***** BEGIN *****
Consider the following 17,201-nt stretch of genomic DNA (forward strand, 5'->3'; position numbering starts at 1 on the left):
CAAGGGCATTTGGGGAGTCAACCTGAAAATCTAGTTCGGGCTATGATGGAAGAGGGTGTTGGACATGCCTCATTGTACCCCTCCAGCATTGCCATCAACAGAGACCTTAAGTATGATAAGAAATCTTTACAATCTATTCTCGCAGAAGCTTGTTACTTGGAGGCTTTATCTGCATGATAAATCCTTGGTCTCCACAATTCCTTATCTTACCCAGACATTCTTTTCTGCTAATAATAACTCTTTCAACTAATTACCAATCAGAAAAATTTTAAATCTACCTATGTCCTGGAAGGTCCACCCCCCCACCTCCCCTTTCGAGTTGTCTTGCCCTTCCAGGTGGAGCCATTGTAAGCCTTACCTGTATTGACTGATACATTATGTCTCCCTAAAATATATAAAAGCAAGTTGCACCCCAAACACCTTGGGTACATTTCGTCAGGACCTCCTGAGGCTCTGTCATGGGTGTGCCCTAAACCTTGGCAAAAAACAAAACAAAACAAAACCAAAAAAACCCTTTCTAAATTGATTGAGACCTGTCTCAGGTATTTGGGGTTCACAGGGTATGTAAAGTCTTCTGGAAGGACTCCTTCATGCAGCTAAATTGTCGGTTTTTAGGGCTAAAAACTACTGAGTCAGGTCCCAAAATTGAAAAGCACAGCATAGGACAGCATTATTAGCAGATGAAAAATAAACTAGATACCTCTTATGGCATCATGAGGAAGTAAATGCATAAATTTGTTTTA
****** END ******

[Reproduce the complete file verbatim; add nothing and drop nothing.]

Consider the following 17,201-nt stretch of genomic DNA (forward strand, 5'->3'; position numbering starts at 1 on the left):
CAAGGGCATTTGGGGAGTCAACCTGAAAATCTAGTTCGGGCTATGATGGAAGAGGGTGTTGGACATGCCTCATTGTACCCCTCCAGCATTGCCATCAACAGAGACCTTAAGTATGATAAGAAATCTTTACAATCTATTCTCGCAGAAGCTTGTTACTTGGAGGCTTTATCTGCATGATAAATCCTTGGTCTCCACAATTCCTTATCTTACCCAGACATTCTTTTCTGCTAATAATAACTCTTTCAACTAATTACCAATCAGAAAAATTTTAAATCTACCTATGTCCTGGAAGGTCCACCCCCCCACCTCCCCTTTCGAGTTGTCTTGCCCTTCCAGGTGGAGCCATTGTAAGCCTTACCTGTATTGACTGATACATTATGTCTCCCTAAAATATATAAAAGCAAGTTGCACCCCAAACACCTTGGGTACATTTCGTCAGGACCTCCTGAGGCTCTGTCATGGGTGTGCCCTAAACCTTGGCAAAAAACAAAACAAAACAAAACCAAAAAAACCCTTTCTAAATTGATTGAGACCTGTCTCAGGTATTTGGGGTTCACAGGGTATGTAAAGTCTTCTGGAAGGACTCCTTCATGCAGCTAAATTGTCGGTTTTTAGGGCTAAAAACTACTGAGTCAGGTCCCAAAATTGAAAAGCACAGCATAGGACAGCATTATTAGCAGATGAAAAATAAACTAGATACCTCTTATGGCATCATGAGGAAGTAAATGCATAAATTTGTTTTA